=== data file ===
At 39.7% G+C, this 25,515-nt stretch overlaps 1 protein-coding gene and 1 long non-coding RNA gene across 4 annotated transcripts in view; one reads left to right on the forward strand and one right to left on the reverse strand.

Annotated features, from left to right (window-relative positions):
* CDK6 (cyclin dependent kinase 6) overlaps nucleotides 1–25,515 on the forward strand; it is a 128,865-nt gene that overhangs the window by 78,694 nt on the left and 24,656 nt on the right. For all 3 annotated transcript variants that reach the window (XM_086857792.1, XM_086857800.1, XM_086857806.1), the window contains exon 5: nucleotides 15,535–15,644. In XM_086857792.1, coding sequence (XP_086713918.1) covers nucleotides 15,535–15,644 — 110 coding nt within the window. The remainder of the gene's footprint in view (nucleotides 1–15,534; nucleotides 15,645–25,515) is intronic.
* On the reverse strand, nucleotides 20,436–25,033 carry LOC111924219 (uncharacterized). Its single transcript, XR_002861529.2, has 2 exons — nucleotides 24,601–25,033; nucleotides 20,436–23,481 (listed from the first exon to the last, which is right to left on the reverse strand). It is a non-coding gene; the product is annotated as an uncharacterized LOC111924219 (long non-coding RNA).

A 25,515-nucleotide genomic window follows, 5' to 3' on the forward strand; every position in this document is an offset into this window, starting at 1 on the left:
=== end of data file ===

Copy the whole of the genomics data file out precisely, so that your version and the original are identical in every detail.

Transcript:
At 39.7% G+C, this 25,515-nt stretch overlaps 1 protein-coding gene and 1 long non-coding RNA gene across 4 annotated transcripts in view; one reads left to right on the forward strand and one right to left on the reverse strand.

Annotated features, from left to right (window-relative positions):
* CDK6 (cyclin dependent kinase 6) overlaps nucleotides 1–25,515 on the forward strand; it is a 128,865-nt gene that overhangs the window by 78,694 nt on the left and 24,656 nt on the right. For all 3 annotated transcript variants that reach the window (XM_086857792.1, XM_086857800.1, XM_086857806.1), the window contains exon 5: nucleotides 15,535–15,644. In XM_086857792.1, coding sequence (XP_086713918.1) covers nucleotides 15,535–15,644 — 110 coding nt within the window. The remainder of the gene's footprint in view (nucleotides 1–15,534; nucleotides 15,645–25,515) is intronic.
* On the reverse strand, nucleotides 20,436–25,033 carry LOC111924219 (uncharacterized). Its single transcript, XR_002861529.2, has 2 exons — nucleotides 24,601–25,033; nucleotides 20,436–23,481 (listed from the first exon to the last, which is right to left on the reverse strand). It is a non-coding gene; the product is annotated as an uncharacterized LOC111924219 (long non-coding RNA).

A 25,515-nucleotide genomic window follows, 5' to 3' on the forward strand; every position in this document is an offset into this window, starting at 1 on the left: